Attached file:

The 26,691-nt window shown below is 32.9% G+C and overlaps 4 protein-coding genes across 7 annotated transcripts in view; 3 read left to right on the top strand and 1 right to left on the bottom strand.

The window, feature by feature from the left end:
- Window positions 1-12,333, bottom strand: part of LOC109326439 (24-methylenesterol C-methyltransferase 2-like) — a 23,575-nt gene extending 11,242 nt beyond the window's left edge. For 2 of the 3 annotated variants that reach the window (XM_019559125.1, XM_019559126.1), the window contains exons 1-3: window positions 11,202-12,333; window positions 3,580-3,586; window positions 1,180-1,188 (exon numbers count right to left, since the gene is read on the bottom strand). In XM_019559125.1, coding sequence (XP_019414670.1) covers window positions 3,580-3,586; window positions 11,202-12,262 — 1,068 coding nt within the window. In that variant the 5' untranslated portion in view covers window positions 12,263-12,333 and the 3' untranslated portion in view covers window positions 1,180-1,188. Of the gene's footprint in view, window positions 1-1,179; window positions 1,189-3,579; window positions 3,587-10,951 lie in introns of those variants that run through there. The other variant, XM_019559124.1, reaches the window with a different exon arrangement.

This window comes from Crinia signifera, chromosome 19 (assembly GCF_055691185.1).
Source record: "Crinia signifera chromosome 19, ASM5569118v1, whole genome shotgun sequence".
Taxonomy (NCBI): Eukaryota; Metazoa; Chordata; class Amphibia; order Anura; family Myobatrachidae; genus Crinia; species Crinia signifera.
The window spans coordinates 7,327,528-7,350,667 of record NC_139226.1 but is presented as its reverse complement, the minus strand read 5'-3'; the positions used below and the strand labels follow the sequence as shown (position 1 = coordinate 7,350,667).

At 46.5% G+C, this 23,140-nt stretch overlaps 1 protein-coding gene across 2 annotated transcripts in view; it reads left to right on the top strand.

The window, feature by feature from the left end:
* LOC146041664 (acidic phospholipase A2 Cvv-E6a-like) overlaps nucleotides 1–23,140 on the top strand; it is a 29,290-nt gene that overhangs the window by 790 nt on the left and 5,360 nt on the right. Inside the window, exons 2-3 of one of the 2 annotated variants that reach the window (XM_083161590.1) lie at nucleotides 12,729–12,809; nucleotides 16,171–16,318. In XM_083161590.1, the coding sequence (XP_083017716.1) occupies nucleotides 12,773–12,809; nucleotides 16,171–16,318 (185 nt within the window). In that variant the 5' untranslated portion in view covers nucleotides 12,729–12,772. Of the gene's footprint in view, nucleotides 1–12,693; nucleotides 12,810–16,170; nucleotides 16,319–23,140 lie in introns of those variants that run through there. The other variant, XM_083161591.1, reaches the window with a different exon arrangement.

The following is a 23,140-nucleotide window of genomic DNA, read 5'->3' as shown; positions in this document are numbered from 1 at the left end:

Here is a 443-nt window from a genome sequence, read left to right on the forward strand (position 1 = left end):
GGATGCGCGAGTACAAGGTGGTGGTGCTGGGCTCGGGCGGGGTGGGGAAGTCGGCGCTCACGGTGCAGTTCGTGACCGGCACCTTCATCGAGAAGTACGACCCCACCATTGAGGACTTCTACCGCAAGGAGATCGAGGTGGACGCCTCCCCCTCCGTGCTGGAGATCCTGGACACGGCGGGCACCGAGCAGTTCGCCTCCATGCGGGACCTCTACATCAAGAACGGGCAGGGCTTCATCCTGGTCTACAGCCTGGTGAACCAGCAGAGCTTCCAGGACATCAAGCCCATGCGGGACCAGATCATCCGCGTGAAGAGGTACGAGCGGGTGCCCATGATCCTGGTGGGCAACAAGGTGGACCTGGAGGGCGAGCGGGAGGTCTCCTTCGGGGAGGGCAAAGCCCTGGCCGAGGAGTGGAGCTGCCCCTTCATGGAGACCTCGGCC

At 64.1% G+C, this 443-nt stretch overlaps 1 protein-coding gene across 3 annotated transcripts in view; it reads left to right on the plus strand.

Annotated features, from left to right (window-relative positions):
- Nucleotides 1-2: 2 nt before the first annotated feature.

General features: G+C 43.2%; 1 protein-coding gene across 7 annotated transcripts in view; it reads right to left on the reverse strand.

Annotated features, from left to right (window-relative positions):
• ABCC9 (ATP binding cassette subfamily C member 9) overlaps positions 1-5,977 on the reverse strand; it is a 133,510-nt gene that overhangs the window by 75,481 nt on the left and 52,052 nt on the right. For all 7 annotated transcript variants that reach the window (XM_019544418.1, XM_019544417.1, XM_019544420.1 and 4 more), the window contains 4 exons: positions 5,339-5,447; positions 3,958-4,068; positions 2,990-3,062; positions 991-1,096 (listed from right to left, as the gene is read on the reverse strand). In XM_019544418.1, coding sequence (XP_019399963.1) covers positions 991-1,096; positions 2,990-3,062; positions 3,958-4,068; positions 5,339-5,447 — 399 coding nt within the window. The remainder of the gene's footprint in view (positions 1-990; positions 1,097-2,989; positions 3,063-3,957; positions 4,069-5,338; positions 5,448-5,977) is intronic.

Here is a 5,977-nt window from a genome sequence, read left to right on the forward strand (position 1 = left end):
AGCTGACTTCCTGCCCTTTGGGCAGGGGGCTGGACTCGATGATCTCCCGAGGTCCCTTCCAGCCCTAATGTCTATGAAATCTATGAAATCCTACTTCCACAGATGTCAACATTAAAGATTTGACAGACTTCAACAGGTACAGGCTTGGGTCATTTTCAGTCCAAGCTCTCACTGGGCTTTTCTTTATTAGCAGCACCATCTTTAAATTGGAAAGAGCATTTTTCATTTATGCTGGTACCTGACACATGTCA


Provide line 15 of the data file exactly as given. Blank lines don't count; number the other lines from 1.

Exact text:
Annotated features, from left to right (window-relative positions):